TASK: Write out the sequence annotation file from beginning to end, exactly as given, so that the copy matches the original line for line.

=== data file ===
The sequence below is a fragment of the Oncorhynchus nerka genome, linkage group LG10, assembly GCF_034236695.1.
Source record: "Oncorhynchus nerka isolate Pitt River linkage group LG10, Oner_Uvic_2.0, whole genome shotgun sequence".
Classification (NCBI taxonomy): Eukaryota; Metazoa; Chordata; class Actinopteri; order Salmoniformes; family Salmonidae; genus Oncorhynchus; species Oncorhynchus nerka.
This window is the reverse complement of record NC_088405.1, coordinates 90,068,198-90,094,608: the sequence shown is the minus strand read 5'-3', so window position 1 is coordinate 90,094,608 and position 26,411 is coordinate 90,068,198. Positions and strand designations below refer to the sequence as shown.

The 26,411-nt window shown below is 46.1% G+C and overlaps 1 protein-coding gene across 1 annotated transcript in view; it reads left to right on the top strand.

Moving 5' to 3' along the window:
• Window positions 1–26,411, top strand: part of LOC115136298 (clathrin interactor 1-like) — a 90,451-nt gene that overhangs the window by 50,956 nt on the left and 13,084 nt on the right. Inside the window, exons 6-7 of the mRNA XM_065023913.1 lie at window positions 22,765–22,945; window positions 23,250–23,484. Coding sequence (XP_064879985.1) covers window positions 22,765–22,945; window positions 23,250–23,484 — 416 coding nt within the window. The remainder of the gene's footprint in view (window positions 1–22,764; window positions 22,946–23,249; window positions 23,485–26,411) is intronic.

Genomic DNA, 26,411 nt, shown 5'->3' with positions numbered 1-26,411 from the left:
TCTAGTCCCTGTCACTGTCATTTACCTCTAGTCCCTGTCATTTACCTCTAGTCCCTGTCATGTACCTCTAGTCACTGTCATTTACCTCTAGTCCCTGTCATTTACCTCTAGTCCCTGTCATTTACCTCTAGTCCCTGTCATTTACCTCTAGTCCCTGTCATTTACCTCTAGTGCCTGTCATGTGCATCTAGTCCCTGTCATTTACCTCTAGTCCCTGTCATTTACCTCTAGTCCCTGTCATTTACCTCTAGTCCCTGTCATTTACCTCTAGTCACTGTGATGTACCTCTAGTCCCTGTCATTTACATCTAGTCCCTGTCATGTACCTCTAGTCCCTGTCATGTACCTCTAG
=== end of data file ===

The sequence below is a fragment of the Oncorhynchus nerka genome, linkage group LG10, assembly GCF_034236695.1.
Source record: "Oncorhynchus nerka isolate Pitt River linkage group LG10, Oner_Uvic_2.0, whole genome shotgun sequence".
Classification (NCBI taxonomy): Eukaryota; Metazoa; Chordata; class Actinopteri; order Salmoniformes; family Salmonidae; genus Oncorhynchus; species Oncorhynchus nerka.
This window is the reverse complement of record NC_088405.1, coordinates 90,068,198-90,094,608: the sequence shown is the minus strand read 5'-3', so window position 1 is coordinate 90,094,608 and position 26,411 is coordinate 90,068,198. Positions and strand designations below refer to the sequence as shown.

The 26,411-nt window shown below is 46.1% G+C and overlaps 1 protein-coding gene across 1 annotated transcript in view; it reads left to right on the top strand.

Moving 5' to 3' along the window:
• Window positions 1–26,411, top strand: part of LOC115136298 (clathrin interactor 1-like) — a 90,451-nt gene that overhangs the window by 50,956 nt on the left and 13,084 nt on the right. Inside the window, exons 6-7 of the mRNA XM_065023913.1 lie at window positions 22,765–22,945; window positions 23,250–23,484. Coding sequence (XP_064879985.1) covers window positions 22,765–22,945; window positions 23,250–23,484 — 416 coding nt within the window. The remainder of the gene's footprint in view (window positions 1–22,764; window positions 22,946–23,249; window positions 23,485–26,411) is intronic.

Genomic DNA, 26,411 nt, shown 5'->3' with positions numbered 1-26,411 from the left:
TCTAGTCCCTGTCACTGTCATTTACCTCTAGTCCCTGTCATTTACCTCTAGTCCCTGTCATGTACCTCTAGTCACTGTCATTTACCTCTAGTCCCTGTCATTTACCTCTAGTCCCTGTCATTTACCTCTAGTCCCTGTCATTTACCTCTAGTCCCTGTCATTTACCTCTAGTGCCTGTCATGTGCATCTAGTCCCTGTCATTTACCTCTAGTCCCTGTCATTTACCTCTAGTCCCTGTCATTTACCTCTAGTCCCTGTCATTTACCTCTAGTCACTGTGATGTACCTCTAGTCCCTGTCATTTACATCTAGTCCCTGTCATGTACCTCTAGTCCCTGTCATGTACCTCTAG